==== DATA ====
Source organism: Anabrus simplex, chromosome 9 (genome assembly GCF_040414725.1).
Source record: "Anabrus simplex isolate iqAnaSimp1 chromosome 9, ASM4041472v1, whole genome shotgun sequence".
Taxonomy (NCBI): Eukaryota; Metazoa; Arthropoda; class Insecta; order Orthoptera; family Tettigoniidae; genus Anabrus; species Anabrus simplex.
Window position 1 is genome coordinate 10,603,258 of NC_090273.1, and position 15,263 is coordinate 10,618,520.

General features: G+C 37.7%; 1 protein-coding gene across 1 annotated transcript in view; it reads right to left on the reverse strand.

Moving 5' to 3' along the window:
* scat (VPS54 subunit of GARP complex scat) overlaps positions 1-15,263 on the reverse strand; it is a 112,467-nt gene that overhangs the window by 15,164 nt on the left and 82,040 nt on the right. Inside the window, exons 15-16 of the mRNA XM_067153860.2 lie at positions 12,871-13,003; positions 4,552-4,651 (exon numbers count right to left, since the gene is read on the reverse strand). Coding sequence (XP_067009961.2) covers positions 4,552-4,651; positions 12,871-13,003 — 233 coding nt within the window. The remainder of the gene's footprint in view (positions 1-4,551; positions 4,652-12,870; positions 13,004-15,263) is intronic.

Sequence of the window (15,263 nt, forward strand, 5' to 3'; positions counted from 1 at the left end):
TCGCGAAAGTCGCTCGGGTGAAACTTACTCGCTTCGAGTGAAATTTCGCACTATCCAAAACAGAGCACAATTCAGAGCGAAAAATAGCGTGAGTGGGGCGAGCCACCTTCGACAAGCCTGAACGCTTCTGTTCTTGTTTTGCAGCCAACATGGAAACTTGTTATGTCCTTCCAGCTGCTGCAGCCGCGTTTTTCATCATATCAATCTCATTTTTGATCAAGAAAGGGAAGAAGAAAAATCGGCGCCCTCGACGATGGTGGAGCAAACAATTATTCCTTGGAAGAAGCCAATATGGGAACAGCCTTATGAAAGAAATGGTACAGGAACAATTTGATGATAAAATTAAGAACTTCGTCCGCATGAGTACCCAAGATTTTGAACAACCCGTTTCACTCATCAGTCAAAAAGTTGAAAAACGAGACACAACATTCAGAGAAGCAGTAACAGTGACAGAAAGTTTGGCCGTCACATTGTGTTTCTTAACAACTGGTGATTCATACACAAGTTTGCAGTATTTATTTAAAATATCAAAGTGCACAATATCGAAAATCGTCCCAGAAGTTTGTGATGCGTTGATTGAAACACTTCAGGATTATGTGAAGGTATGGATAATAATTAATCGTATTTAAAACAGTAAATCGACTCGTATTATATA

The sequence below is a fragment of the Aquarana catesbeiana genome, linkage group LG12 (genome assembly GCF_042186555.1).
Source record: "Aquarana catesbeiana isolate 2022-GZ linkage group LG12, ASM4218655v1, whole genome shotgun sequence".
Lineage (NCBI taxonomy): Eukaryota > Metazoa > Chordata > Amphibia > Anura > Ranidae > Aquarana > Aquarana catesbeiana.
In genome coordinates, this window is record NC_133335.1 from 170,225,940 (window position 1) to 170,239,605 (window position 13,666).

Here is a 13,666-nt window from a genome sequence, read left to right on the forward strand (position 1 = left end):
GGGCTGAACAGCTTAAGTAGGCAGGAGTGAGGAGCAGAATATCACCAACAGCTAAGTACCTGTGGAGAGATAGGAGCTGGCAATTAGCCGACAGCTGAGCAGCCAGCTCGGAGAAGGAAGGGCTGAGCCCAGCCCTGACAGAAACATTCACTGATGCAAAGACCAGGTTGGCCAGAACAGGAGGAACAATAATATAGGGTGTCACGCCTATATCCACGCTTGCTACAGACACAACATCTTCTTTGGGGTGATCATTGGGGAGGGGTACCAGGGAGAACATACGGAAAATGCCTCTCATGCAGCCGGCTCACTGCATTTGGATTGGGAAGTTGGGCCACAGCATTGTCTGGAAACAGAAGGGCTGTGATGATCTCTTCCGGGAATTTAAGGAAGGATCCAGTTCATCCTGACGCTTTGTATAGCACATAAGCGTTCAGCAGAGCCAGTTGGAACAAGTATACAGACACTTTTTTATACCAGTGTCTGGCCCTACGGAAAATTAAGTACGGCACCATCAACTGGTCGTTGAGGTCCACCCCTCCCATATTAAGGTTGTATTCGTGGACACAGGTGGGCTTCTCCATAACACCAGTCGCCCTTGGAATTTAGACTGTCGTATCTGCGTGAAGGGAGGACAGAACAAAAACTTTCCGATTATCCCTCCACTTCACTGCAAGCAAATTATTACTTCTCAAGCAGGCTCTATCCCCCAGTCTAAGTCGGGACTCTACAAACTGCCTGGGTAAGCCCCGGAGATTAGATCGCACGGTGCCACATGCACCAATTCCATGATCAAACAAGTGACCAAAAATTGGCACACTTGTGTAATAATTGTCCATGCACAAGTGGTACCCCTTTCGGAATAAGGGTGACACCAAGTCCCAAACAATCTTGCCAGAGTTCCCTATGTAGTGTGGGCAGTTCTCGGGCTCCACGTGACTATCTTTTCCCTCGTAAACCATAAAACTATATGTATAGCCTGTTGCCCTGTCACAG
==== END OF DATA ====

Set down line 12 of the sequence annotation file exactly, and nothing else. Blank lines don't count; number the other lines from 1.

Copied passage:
Lineage (NCBI taxonomy): Eukaryota > Metazoa > Chordata > Amphibia > Anura > Ranidae > Aquarana > Aquarana catesbeiana.